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Subject: UV monitors

UV monitors

From: William Hall <wdh>
Date: Sunday, August 3, 2003
Peter Lundskow <plundskow [at] dnr__state__in__us> writes

>I have a question that I have been researching and have not been
>able to find an answer to.  I know when it comes to general
>recommended UV readings for museums 10 microwatts per lumen is
>optimum with 75 microwatts per lumen being the high end of the
>'safe' range.  Also, that many museums use the Crawford type 760 UV
>After getting some inconsistent readings from this meter I did some
>searching.  I found out from a source that these meters can take
>misreadings and sometimes are effected by other factors such as some
>radio and other electromagnetic waves.

As manufacturer of the 760 UV Monitor I feel that I should point out
that this model was developed in the mid 1970s. It has since been
superseded, in turn, by the 762, 763 and 764 (I'm not sure what
happened to the 761).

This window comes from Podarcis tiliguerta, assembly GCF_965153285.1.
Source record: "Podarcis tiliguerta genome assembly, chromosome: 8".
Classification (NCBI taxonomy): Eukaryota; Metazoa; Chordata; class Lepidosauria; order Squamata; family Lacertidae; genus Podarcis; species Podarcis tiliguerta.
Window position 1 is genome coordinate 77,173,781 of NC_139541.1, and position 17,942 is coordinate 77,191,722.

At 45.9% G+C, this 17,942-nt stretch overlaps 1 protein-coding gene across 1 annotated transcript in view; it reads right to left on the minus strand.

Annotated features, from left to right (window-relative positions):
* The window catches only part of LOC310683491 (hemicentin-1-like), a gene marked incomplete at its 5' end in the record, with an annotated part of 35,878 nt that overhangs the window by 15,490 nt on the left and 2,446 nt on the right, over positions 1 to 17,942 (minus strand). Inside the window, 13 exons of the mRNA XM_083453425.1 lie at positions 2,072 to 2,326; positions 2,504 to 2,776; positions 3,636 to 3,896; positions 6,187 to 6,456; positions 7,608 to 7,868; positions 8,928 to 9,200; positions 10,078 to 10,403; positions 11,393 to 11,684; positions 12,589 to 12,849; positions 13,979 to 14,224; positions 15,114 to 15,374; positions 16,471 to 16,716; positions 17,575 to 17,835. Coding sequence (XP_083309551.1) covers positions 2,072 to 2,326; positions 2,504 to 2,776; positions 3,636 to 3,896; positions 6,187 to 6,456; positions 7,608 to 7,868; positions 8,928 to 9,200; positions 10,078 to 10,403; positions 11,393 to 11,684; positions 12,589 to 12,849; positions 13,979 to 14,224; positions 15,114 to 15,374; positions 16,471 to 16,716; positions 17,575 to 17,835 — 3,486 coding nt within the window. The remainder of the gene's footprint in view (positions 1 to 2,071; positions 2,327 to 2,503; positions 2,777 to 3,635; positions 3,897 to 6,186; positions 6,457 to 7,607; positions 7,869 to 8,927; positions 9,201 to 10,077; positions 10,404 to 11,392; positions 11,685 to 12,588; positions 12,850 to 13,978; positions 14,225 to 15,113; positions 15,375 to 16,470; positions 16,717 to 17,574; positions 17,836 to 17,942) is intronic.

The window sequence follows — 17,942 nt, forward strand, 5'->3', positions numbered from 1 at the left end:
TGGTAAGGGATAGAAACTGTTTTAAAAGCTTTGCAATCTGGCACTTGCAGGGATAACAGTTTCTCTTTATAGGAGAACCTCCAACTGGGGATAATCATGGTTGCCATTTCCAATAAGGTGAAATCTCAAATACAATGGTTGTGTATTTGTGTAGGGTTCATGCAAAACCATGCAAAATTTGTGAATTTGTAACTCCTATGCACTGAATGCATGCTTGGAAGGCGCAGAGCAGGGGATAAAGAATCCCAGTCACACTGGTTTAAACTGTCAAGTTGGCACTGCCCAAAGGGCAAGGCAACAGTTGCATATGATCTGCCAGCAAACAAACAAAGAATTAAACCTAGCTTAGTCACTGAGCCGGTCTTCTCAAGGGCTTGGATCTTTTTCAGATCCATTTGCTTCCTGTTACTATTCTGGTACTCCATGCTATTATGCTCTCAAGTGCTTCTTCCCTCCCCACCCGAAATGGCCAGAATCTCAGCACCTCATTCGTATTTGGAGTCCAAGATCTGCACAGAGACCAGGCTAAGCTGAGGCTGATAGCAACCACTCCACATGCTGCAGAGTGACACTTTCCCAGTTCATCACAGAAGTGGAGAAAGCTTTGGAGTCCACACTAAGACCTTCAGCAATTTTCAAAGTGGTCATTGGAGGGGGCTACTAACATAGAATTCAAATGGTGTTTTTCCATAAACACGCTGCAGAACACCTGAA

The 764 is very different from the 760. Anyone who is interested can
see <URL:>

There are still many 760s in use and, as mentioned in another
message, it is useful for quick measurements. It measures the
*ratio* between UV and visible light so if there is little visible
light no sensible reading can be obtained.

William Hall
Littlemore Scientific (ELSEC), Oxford  UK
+44 1865 747437
Fax: +44 1865 747780

                  Conservation DistList Instance 17:18
                  Distributed: Tuesday, August 5, 2003
                       Message Id: cdl-17-18-002
Received on Sunday, 3 August, 2003

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